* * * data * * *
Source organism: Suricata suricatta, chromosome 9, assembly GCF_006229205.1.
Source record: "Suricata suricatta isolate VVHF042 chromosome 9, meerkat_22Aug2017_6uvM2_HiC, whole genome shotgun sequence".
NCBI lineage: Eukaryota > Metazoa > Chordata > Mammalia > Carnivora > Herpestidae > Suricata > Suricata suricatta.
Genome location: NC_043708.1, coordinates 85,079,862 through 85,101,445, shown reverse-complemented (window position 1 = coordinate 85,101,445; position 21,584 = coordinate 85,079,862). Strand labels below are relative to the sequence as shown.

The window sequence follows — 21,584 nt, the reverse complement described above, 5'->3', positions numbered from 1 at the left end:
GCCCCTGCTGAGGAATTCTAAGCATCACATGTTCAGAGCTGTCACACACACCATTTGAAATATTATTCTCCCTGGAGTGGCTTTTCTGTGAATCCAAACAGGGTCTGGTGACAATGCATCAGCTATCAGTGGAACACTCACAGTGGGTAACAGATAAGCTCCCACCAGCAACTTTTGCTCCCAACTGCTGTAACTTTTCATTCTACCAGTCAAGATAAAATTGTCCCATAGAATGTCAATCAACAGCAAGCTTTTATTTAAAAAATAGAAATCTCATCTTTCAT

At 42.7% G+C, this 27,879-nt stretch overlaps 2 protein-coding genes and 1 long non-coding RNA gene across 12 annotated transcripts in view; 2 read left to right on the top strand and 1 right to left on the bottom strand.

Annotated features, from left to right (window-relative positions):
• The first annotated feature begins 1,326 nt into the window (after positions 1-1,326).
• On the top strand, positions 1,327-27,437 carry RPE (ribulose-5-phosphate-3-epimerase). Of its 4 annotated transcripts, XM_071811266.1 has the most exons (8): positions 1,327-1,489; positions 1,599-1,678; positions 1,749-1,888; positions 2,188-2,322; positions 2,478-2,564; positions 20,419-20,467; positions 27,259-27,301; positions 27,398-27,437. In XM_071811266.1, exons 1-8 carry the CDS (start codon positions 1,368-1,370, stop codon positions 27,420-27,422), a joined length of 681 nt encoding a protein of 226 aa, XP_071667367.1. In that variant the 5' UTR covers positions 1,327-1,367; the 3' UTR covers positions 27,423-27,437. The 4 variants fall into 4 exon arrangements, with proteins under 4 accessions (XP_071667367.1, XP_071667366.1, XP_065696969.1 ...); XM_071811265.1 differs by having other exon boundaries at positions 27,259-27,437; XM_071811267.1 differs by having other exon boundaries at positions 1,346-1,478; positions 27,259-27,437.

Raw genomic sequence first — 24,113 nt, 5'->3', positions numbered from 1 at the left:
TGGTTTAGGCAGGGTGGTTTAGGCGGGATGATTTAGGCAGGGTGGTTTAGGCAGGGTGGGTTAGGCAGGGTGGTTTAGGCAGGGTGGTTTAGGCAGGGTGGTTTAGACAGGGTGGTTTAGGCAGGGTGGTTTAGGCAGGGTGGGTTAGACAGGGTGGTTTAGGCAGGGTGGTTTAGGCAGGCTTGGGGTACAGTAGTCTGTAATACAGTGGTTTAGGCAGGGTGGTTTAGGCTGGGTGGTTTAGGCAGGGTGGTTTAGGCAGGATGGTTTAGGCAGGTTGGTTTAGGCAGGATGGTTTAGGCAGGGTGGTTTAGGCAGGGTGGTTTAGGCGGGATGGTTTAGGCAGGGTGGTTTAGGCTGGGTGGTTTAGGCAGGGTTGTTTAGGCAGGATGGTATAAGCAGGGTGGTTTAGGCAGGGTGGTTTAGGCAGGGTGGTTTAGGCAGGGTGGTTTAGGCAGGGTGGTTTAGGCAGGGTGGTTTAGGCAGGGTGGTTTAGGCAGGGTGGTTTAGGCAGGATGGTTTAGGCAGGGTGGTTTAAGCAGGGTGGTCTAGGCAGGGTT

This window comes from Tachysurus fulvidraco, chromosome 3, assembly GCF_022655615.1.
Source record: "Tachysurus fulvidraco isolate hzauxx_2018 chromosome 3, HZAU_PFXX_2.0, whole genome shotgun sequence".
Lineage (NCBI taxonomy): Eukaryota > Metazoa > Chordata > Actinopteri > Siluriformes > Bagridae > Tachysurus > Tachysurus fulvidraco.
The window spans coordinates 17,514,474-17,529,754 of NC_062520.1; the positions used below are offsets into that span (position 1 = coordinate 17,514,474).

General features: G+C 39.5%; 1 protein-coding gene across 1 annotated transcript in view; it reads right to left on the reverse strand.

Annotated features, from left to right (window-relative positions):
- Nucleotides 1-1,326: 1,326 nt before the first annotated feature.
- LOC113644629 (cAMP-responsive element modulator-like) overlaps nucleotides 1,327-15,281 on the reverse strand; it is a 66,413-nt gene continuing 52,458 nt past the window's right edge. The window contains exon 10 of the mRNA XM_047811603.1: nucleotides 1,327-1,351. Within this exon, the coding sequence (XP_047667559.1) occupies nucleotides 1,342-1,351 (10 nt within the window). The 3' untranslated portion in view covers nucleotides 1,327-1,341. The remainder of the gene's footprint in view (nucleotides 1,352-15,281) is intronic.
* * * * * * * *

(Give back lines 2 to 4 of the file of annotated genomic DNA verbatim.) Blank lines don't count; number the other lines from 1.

Source record: "Suricata suricatta isolate VVHF042 chromosome 9, meerkat_22Aug2017_6uvM2_HiC, whole genome shotgun sequence".
NCBI lineage: Eukaryota > Metazoa > Chordata > Mammalia > Carnivora > Herpestidae > Suricata > Suricata suricatta.
Genome location: NC_043708.1, coordinates 85,079,862 through 85,101,445, shown reverse-complemented (window position 1 = coordinate 85,101,445; position 21,584 = coordinate 85,079,862). Strand labels below are relative to the sequence as shown.